No One Remembers Her Need

I know a family who handles hard times by referring to them as memories. “We’ve just made a memory,” they’ll say in the face of some new setback. Good strategy. No matter how bad it gets, they’re always richer in memories. 

Cars and Ranches Come and Go

Cars and Ranches Come and Go

In the 1920s, when she was in her 80s, my great grandmother, Sophia, decided automobiles were part of the modern world. A person had to drive to stay in the driver’s seat. With that in mind, she talked her youngest son, my grandfather, into giving her a driving lesson—one of the most talked about events in our family. Sophia, I’m told, was never a woman given to compromise. She was strictly all or nothing. In short, she drove with the same steely stubbornness with which she’d built the family ranch from scratch.  

Full gas. Full brake. Hard right. Hard left. 

 She scared the life out of every man, woman, child and rooster that happened to be around that day. No one has forgotten that morning, even those, like me, who only know it second-hand. Sophia never learned to drive. Supposedly that morning was the moment she knew she was old. Before that, she’d never met a challenge she couldn’t match. However, if she was old, she wasn’t defeated. Instead of driving cars, she bought cars. She bought cars for kids, grandkids, even some of the hired help—anyone she thought she might need to drive her someplace. What they remember is not her need, but her generosity. 

Those of us with less goods, don’t have to be less generous. Ranches, like hard times, come and go. Stories stick. If you have a story, you have something to share. If you have more than one story, you’re rich. If you tell your stories with a largeness of spirit, the world will sit at your knee.



Filed under Family Stories, Funny story, Uncategorized

5 responses to “No One Remembers Her Need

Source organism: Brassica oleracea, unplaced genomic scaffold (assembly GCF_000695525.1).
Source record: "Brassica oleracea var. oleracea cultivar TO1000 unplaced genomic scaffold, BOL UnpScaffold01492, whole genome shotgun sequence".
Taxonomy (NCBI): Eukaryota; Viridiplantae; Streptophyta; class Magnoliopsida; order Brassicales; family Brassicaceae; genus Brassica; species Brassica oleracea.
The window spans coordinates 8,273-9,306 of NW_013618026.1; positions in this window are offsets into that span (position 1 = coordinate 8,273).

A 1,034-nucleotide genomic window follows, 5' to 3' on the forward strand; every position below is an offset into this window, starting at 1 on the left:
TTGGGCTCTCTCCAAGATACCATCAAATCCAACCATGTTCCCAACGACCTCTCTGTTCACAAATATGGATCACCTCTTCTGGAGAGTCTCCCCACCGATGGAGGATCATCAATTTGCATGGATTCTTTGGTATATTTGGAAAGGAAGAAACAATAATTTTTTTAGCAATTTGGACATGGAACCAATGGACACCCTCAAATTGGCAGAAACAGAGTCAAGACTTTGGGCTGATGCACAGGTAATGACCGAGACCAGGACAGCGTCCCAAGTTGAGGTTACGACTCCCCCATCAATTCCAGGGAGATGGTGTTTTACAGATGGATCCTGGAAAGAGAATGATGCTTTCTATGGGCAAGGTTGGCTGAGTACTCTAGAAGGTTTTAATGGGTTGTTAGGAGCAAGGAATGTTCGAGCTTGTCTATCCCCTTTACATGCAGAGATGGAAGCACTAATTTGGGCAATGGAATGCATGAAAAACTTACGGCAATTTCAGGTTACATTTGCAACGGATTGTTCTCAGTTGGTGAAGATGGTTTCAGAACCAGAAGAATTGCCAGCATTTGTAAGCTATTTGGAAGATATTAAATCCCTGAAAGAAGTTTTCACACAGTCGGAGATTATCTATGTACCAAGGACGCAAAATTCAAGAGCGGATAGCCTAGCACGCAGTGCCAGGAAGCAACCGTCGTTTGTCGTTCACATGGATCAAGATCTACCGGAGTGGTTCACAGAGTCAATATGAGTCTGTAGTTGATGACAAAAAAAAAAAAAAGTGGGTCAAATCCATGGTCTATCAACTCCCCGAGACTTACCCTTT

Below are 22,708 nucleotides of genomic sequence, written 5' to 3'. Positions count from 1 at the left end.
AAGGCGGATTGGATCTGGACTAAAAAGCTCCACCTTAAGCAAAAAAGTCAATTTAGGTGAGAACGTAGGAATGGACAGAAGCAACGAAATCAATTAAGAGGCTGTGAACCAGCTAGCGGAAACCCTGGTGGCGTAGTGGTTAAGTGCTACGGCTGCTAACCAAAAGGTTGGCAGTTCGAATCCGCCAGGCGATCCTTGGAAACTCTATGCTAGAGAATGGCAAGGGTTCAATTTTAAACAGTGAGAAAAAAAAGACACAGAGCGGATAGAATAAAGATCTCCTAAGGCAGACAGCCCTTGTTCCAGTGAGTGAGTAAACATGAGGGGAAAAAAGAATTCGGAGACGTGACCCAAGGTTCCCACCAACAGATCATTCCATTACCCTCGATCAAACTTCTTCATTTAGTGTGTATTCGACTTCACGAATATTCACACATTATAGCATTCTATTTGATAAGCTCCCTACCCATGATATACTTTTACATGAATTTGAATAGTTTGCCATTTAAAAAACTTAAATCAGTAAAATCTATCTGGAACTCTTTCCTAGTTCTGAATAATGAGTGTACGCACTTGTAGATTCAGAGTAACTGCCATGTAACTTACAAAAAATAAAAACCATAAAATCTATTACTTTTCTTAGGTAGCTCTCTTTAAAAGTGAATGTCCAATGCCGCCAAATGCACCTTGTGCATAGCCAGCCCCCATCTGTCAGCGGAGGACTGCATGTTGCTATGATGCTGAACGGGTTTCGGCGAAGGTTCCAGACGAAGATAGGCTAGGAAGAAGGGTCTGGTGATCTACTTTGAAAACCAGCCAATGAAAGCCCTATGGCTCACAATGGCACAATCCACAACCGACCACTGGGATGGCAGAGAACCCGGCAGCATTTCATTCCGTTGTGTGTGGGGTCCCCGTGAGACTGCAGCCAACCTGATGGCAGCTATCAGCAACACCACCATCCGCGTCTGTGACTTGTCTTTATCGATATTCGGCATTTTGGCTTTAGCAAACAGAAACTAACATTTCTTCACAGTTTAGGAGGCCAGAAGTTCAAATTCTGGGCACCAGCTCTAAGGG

1. This is a wonderful vignette. It reminds me of my own grandmother who never had much in the way of material goods. In fact, she scrubbed floors for her church to build up what she called “good will” for those in our family who had fallen away from the church. But throughout her life she always sent me a birthday card with money inside. Never more than $5, but that was a lot in her budget, and usually the cards were recycled from ones she had received. What was not visible, but dearer than all, was her love for me, never waivering and still held close to my heart.

  2. Thanks. I hoped others would share their stories on this blog. Sometimes stories are the only way we have to honor someone like your floor-scrubbing grandmother, bless her.

  3. What a great memory – wish I’d met Sophia. Although I have to say I’m teaching my teenager to drive right now and thankfully she doesn’t drive anything like Sophia!

  4. attentiontolife

    Amen, Jerrie. I’m story hound myself, mostly inspired by living abroad and returning home. Sometimes the stories just jump out at me and sometimes they are more elusive…but they are always there. I’m excited to find your blog because I see stories too!

    All good wishes,


  5. Anne
    Welcome to the stories blog.

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